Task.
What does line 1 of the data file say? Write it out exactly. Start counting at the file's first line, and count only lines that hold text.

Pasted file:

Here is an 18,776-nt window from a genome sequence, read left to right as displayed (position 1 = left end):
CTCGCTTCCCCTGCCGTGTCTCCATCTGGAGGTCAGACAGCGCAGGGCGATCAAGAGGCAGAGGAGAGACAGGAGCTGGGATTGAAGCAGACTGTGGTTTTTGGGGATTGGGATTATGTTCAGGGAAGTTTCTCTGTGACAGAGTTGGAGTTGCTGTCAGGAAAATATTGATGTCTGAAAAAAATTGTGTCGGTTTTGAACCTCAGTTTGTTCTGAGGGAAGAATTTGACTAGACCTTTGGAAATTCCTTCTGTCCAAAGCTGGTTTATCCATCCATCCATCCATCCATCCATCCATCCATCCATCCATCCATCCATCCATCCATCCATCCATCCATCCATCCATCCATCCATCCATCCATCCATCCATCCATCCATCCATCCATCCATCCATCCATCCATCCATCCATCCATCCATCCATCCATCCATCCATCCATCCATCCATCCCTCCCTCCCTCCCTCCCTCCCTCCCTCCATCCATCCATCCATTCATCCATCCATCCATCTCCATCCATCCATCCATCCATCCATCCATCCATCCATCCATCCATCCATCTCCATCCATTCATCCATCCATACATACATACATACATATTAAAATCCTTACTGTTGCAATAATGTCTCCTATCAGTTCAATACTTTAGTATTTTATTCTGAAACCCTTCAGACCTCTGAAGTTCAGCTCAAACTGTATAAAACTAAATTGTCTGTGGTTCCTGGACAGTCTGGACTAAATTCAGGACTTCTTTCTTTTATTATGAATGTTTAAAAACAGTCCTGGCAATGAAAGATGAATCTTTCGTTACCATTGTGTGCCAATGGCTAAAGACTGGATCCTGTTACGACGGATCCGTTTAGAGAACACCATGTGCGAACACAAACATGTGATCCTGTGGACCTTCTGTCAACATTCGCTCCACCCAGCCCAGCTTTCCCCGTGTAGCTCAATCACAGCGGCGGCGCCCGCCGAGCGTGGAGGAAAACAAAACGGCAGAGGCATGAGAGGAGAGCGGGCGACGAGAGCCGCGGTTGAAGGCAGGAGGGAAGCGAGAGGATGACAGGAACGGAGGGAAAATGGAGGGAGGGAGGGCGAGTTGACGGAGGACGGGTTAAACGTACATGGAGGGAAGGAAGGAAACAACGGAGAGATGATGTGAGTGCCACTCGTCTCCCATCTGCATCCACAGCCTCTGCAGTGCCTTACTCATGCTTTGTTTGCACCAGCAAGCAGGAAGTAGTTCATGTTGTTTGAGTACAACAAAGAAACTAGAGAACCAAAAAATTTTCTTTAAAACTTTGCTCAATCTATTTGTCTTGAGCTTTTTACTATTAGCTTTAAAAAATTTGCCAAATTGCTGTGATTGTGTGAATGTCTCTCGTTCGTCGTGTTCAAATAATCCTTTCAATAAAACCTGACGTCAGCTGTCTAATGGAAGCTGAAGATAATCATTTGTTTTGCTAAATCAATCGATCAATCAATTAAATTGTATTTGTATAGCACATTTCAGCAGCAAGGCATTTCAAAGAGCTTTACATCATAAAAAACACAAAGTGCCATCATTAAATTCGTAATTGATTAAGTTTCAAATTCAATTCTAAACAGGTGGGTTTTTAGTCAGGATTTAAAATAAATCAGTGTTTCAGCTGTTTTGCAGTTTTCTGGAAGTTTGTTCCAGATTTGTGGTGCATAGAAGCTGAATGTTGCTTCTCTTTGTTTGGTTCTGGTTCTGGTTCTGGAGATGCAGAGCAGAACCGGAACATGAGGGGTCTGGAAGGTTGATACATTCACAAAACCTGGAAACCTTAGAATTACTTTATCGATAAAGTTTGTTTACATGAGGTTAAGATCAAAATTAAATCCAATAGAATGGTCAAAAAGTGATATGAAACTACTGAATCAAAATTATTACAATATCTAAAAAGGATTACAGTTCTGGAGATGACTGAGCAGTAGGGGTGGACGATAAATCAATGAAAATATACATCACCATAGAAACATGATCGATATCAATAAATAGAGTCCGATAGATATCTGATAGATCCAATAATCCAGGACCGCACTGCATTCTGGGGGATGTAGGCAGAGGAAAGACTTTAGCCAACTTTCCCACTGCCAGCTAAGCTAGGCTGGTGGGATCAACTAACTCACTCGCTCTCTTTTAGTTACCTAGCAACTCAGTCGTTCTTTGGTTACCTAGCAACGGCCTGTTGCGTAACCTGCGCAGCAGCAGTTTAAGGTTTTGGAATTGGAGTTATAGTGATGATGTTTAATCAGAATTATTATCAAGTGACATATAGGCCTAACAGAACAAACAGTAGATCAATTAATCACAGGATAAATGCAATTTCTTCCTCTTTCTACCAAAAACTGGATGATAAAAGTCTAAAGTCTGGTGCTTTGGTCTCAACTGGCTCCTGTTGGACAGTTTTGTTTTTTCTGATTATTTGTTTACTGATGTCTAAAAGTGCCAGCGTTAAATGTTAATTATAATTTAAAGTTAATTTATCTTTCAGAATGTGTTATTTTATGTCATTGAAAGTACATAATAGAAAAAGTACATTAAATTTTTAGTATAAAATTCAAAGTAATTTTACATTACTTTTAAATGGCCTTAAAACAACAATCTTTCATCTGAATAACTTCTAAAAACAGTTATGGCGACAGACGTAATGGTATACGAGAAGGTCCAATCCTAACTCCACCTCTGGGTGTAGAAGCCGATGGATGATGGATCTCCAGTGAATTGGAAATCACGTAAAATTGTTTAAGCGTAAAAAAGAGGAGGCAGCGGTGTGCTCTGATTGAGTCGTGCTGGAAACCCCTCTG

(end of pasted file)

Here is an 18,776-nt window from a genome sequence, read left to right as displayed (position 1 = left end):